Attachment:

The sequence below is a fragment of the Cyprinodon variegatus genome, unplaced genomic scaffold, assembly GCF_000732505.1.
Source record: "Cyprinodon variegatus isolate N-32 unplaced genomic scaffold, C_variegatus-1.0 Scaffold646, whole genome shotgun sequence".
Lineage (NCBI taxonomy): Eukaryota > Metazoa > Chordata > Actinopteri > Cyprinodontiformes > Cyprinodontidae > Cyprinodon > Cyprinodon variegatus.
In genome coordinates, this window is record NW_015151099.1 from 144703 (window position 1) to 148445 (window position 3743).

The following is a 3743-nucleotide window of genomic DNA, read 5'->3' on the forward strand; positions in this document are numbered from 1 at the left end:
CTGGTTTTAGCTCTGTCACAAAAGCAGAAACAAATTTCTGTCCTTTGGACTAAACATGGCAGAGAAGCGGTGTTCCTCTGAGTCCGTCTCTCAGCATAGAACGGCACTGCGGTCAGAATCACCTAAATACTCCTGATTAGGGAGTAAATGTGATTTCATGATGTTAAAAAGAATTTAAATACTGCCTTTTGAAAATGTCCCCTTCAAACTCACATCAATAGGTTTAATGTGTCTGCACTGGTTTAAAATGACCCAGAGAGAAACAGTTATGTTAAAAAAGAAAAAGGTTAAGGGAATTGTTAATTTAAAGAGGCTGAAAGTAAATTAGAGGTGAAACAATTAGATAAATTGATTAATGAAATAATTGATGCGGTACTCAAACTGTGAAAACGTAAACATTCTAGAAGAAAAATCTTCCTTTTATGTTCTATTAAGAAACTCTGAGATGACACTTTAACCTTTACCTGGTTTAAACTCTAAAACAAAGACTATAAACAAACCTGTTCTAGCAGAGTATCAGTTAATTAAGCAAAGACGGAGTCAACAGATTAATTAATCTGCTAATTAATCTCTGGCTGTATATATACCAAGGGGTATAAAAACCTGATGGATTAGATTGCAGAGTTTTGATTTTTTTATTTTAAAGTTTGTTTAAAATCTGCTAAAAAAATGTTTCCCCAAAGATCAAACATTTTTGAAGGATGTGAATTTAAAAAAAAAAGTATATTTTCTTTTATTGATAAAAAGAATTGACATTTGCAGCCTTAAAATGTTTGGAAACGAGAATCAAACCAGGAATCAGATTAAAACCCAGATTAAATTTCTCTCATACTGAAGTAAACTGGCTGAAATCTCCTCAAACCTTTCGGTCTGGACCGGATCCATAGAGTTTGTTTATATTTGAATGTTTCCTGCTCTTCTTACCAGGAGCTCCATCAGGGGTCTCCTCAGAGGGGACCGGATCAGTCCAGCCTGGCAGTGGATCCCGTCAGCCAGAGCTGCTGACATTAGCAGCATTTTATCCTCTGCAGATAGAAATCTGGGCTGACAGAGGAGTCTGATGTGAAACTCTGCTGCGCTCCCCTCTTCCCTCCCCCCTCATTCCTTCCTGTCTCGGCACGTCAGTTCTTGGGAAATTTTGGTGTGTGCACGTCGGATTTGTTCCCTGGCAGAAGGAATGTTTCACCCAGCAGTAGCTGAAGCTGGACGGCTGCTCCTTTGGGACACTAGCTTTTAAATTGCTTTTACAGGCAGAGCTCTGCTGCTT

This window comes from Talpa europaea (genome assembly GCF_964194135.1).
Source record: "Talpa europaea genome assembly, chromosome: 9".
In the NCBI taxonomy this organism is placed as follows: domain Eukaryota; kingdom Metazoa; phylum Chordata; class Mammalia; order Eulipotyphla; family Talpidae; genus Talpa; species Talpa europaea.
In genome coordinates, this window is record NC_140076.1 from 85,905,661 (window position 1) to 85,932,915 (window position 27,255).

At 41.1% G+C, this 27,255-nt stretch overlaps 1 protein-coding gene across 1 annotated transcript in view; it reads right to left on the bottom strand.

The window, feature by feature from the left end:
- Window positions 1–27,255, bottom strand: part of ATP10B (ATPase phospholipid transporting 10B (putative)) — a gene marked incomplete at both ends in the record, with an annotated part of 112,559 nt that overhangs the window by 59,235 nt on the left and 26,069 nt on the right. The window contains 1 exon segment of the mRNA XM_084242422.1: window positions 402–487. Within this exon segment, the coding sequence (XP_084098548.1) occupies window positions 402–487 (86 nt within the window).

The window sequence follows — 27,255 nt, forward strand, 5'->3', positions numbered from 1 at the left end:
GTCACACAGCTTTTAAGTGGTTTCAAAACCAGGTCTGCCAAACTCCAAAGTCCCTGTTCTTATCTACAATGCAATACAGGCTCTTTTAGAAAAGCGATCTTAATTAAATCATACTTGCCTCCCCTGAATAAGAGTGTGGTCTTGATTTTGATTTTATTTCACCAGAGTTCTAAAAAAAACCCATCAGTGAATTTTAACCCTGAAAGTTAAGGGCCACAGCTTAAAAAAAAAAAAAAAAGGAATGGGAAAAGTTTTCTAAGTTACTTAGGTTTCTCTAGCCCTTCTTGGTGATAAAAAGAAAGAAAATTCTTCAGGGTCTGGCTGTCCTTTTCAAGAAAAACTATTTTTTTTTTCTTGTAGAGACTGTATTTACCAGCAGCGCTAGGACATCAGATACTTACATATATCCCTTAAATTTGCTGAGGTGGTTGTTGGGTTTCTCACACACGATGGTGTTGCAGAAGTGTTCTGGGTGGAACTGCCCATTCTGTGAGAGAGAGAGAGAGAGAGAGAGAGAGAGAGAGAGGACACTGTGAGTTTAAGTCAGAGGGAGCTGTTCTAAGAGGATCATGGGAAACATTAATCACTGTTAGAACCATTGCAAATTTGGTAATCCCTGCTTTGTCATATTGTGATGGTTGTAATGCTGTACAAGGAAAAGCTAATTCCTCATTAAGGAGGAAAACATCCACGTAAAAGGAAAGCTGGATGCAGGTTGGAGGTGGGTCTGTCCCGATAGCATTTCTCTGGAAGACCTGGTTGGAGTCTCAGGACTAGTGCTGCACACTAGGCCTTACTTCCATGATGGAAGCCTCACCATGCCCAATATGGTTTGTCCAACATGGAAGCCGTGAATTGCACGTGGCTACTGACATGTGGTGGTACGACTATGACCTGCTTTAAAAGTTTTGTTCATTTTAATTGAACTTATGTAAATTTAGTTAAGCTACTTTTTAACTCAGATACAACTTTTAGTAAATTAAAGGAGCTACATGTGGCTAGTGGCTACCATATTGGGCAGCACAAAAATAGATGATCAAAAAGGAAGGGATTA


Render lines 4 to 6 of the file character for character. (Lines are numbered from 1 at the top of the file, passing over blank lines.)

In genome coordinates, this window is record NW_015151099.1 from 144703 (window position 1) to 148445 (window position 3743).

The following is a 3743-nucleotide window of genomic DNA, read 5'->3' on the forward strand; positions in this document are numbered from 1 at the left end:
CTGGTTTTAGCTCTGTCACAAAAGCAGAAACAAATTTCTGTCCTTTGGACTAAACATGGCAGAGAAGCGGTGTTCCTCTGAGTCCGTCTCTCAGCATAGAACGGCACTGCGGTCAGAATCACCTAAATACTCCTGATTAGGGAGTAAATGTGATTTCATGATGTTAAAAAGAATTTAAATACTGCCTTTTGAAAATGTCCCCTTCAAACTCACATCAATAGGTTTAATGTGTCTGCACTGGTTTAAAATGACCCAGAGAGAAACAGTTATGTTAAAAAAGAAAAAGGTTAAGGGAATTGTTAATTTAAAGAGGCTGAAAGTAAATTAGAGGTGAAACAATTAGATAAATTGATTAATGAAATAATTGATGCGGTACTCAAACTGTGAAAACGTAAACATTCTAGAAGAAAAATCTTCCTTTTATGTTCTATTAAGAAACTCTGAGATGACACTTTAACCTTTACCTGGTTTAAACTCTAAAACAAAGACTATAAACAAACCTGTTCTAGCAGAGTATCAGTTAATTAAGCAAAGACGGAGTCAACAGATTAATTAATCTGCTAATTAATCTCTGGCTGTATATATACCAAGGGGTATAAAAACCTGATGGATTAGATTGCAGAGTTTTGATTTTTTTATTTTAAAGTTTGTTTAAAATCTGCTAAAAAAATGTTTCCCCAAAGATCAAACATTTTTGAAGGATGTGAATTTAAAAAAAAAAGTATATTTTCTTTTATTGATAAAAAGAATTGACATTTGCAGCCTTAAAATGTTTGGAAACGAGAATCAAACCAGGAATCAGATTAAAACCCAGATTAAATTTCTCTCATACTGAAGTAAACTGGCTGAAATCTCCTCAAACCTTTCGGTCTGGACCGGATCCATAGAGTTTGTTTATATTTGAATGTTTCCTGCTCTTCTTACCAGGAGCTCCATCAGGGGTCTCCTCAGAGGGGACCGGATCAGTCCAGCCTGGCAGTGGATCCCGTCAGCCAGAGCTGCTGACATTAGCAGCATTTTATCCTCTGCAGATAGAAATCTGGGCTGACAGAGGAGTCTGATGTGAAACTCTGCTGCGCTCCCCTCTTCCCTCCCCCCTCATTCCTTCCTGTCTCGGCACGTCAGTTCTTGGGAAATTTTGGTGTGTGCACGTCGGATTTGTTCCCTGGCAGAAGGAATGTTTCACCCAGCAGTAGCTGAAGCTGGACGGCTGCTCCTTTGGGACACTAGCTTTTAAATTGCTTTTACAGGCAGAGCTCTGCTGCTT